Amazing images of Tokyo before it was a city

The Japanese capital wasn't always the bustling metropolis it is today...

Leanna Garfield
Business Insider
Monday 22 January 2018 15:12

Before Tokyo matured into the gleaming, dense city it is today, it was a small fishing village called Edo.

Now home to over 13 million people, the Japanese capital has changed dramatically since its beginnings in the 12th century.

These maps, woodcuts, and old-time photographs show the journey of Tokyo from small village to today.


Tokyo was originally known as Edo, which means "estuary." In the late 12th century, Edo was fortified by the Edo clan, which built a castle and military capital (pictured below). Some of the estate's moats and walls still survive to this day.


Wikipedia Commons


By the 1630s, Edo had a population of 150,000.


Wikipedia Commons


And over the next century, the small fishing village grew into the largest metropolis in the world, with a million residents by 1721.




In the 18th century, Edo became the capital of Japan. During this time, it enjoyed a long period of peace, called the Pax Tokugawa.




But this ended when American Commodore Matthew C. Perry docked in Edo in 1853. Perry negotiated the opening of two main ports with the Japanese government, leading to severe inflation and subsequent protests from residents.


Wikipedia Commons


Japan's last shogun, Tokugawa Yoshinobu, surrendered power to Emperor Meiji in 1868. The emperor travelled to Tokyo a year later, and established Edo Castle as the imperial palace.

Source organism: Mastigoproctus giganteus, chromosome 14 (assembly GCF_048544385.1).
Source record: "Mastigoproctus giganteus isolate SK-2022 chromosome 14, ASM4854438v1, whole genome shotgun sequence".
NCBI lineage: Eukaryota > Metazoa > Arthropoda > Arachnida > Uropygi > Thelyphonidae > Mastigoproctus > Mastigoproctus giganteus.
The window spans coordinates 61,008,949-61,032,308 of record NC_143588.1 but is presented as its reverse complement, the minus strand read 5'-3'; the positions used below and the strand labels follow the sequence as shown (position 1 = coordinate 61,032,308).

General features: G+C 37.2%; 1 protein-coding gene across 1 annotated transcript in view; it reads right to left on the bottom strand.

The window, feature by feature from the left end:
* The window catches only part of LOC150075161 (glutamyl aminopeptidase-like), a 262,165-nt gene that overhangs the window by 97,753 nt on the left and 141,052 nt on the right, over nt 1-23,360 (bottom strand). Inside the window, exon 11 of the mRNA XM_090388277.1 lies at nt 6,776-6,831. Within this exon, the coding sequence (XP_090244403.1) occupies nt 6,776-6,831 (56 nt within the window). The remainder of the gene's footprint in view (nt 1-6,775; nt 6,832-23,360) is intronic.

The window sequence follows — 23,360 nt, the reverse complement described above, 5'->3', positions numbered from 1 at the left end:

Felice Beato/NYPL


In January 1873, Japan's Grand Council issued a notice for the establishment of public parks, noting that "in prefectures including Tokyo, Osaka, and Kyoto, there are places of historic interest, scenic beauty, and recreation and relaxation where people can visit and enjoy themselves."




To this day, water lilies still cover a substantial part of Shinobazu Pond, located near the city centre. Here it is in a 1910 photo:




Tokyo City, which was already Japan's main cultural and commercial centre, was officially established 1889.


Wikipedia Commons


It started industrialising.




In its masterplan, the city prioritised access to major railway stations rather than large highways. This encouraged density.


Old Tokyo


Tokyo also developed a network of canals in the early 20th century. Boats would distribute goods to the wharfs, warehouses, and factories on the canals' edges.




Tokyo's first tram lines opened in 1903, and the city's main train station - which serves high-speed rails today - was completed in 1914. The top photo shows the station under construction, while the bottom photo shows it soon after its opening.


Japan Times/Tokyo Station Hotel


Tokyo's population kept climbing. By 1920, it reached 3.7 million.




Two major catastrophes hit Tokyo in the early-to-mid 20th century: the 1923 Great Kanto earthquake and World War II.


Wikipedia Commons


Despite the extreme loss in life and infrastructure, the city slowly recovered over the next few decades. Here is a street in Tokyo's theatre district in 1930...




...and the Asakusa temple, also in 1930.




Today, Tokyo is still the world's largest city, with a population of approximately 13.5 million.


Moyan Brenn/Flickr


Now a bustling metropolis with some of the world's tallest towers, Tokyo has come a long way since its humble beginnings as a seaside village.



• The sun will destroy Earth a lot sooner than you might think
• Medicines you shouldn't take on a plane
• A flight attendant has a theory about 'unhealthy' airplane food

Read the original article on Business Insider UK. © 2018. Follow Business Insider UK on Twitter.

Join our new commenting forum

Join thought-provoking conversations, follow other Independent readers and see their replies

View comments